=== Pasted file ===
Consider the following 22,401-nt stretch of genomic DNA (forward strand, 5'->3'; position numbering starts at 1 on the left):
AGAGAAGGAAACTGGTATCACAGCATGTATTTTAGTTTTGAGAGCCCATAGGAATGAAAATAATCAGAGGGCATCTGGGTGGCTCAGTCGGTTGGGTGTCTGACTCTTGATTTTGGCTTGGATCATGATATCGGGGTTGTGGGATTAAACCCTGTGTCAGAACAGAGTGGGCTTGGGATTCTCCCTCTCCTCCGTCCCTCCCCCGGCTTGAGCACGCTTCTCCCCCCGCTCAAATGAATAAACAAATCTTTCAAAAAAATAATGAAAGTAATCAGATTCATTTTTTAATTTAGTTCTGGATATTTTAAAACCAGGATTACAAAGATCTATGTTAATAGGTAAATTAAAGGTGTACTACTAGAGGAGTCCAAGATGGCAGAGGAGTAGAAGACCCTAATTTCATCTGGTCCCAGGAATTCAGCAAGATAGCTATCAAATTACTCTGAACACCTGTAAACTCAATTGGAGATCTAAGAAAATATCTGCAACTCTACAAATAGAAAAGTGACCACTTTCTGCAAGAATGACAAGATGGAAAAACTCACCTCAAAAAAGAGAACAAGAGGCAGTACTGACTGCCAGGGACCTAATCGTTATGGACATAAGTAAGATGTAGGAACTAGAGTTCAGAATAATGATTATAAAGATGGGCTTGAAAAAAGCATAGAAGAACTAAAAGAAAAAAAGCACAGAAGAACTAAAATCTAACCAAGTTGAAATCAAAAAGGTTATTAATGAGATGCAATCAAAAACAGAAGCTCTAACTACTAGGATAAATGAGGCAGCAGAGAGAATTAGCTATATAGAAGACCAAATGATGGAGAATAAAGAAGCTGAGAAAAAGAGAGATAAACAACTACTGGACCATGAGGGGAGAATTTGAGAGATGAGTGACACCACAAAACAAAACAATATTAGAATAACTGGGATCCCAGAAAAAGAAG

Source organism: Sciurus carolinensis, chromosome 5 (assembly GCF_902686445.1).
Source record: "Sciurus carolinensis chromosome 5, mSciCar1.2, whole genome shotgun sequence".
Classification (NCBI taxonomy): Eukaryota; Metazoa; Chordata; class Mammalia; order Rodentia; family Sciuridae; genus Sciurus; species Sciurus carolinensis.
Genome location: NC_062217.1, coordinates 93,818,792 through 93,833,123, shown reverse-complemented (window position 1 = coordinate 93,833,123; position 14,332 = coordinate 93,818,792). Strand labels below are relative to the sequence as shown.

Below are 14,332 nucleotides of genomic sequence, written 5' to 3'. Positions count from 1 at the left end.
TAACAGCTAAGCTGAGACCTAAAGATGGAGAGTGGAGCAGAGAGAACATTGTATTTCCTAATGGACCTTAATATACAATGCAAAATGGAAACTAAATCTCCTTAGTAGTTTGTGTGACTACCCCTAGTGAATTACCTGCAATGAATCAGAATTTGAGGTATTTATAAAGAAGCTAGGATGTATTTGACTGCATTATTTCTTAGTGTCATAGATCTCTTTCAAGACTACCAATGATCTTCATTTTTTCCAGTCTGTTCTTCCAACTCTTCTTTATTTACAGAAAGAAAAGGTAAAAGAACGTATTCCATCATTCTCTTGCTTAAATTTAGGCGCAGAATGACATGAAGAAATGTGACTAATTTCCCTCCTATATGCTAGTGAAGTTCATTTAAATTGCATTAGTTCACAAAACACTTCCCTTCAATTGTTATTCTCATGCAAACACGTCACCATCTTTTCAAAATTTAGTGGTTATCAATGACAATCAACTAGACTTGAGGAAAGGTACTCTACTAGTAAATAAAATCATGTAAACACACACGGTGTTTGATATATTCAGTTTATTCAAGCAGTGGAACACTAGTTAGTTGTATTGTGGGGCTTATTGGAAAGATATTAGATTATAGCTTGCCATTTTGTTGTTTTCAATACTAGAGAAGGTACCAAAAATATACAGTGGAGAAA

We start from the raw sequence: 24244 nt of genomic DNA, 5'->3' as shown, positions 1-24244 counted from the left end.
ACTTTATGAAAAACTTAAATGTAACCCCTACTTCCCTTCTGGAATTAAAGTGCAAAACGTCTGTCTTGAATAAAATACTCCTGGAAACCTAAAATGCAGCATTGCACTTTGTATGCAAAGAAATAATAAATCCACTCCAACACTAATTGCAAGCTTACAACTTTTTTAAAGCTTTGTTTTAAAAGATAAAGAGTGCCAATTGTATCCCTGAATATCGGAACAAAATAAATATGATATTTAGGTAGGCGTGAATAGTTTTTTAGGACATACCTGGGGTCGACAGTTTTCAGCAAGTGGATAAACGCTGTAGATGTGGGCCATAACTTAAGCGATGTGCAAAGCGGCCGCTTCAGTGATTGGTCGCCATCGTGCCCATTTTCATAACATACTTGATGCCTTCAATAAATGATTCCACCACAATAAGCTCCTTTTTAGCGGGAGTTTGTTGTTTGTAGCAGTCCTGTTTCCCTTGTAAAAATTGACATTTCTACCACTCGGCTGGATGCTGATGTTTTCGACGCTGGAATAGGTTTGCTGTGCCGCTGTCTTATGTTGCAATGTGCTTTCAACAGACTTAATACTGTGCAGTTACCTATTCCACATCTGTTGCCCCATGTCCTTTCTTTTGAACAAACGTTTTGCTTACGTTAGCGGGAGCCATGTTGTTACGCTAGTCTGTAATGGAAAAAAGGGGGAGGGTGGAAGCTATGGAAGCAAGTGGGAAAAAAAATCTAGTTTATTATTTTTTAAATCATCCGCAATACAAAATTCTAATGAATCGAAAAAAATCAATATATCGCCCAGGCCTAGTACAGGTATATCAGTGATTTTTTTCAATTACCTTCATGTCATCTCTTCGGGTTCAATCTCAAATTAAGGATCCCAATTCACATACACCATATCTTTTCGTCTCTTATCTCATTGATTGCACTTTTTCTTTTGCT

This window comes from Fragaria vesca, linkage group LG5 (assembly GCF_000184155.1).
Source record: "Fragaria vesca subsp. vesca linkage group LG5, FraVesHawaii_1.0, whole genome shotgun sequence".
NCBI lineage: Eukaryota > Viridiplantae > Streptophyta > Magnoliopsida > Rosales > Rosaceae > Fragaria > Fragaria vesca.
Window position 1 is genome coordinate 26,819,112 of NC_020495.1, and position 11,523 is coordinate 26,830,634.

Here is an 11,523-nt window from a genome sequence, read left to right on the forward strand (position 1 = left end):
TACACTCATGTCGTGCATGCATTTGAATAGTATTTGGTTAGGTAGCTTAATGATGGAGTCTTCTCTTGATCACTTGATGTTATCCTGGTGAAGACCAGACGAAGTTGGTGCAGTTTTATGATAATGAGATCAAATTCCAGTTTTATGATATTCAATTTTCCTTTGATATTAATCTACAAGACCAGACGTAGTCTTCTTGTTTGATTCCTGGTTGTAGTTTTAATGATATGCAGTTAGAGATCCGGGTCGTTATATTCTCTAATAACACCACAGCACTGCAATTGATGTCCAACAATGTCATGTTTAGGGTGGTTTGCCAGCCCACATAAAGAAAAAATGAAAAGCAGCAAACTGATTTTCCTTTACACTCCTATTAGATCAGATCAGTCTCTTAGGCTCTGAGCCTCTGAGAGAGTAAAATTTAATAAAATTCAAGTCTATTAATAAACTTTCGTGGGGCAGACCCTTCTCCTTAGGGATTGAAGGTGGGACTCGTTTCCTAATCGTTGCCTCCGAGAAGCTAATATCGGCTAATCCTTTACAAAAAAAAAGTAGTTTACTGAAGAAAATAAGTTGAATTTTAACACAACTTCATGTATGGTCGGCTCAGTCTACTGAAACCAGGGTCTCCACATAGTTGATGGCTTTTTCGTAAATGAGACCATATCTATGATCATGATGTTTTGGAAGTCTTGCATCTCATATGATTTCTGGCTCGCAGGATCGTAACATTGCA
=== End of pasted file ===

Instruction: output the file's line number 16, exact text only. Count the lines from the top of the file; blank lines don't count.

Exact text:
TACACTCATGTCGTGCATGCATTTGAATAGTATTTGGTTAGGTAGCTTAATGATGGAGTCTTCTCTTGATCACTTGATGTTATCCTGGTGAAGACCAGACGAAGTTGGTGCAGTTTTATGATAATGAGATCAAATTCCAGTTTTATGATATTCAATTTTCCTTTGATATTAATCTACAAGACCAGACGTAGTCTTCTTGTTTGATTCCTGGTTGTAGTTTTAATGATATGCAGTTAGAGATCCGGGTCGTTATATTCTCTAATAACACCACAGCACTGCAATTGATGTCCAACAATGTCATGTTTAGGGTGGTTTGCCAGCCCACATAAAGAAAAAATGAAAAGCAGCAAACTGATTTTCCTTTACACTCCTATTAGATCAGATCAGTCTCTTAGGCTCTGAGCCTCTGAGAGAGTAAAATTTAATAAAATTCAAGTCTATTAATAAACTTTCGTGGGGCAGACCCTTCTCCTTAGGGATTGAAGGTGGGACTCGTTTCCTAATCGTTGCCTCCGAGAAGCTAATATCGGCTAATCCTTTACAAAAAAAAAGTAGTTTACTGAAGAAAATAAGTTGAATTTTAACACAACTTCATGTATGGTCGGCTCAGTCTACTGAAACCAGGGTCTCCACATAGTTGATGGCTTTTTCGTAAATGAGACCATATCTATGATCATGATGTTTTGGAAGTCTTGCATCTCATATGATTTCTGGCTCGCAGGATCGTAACATTGCA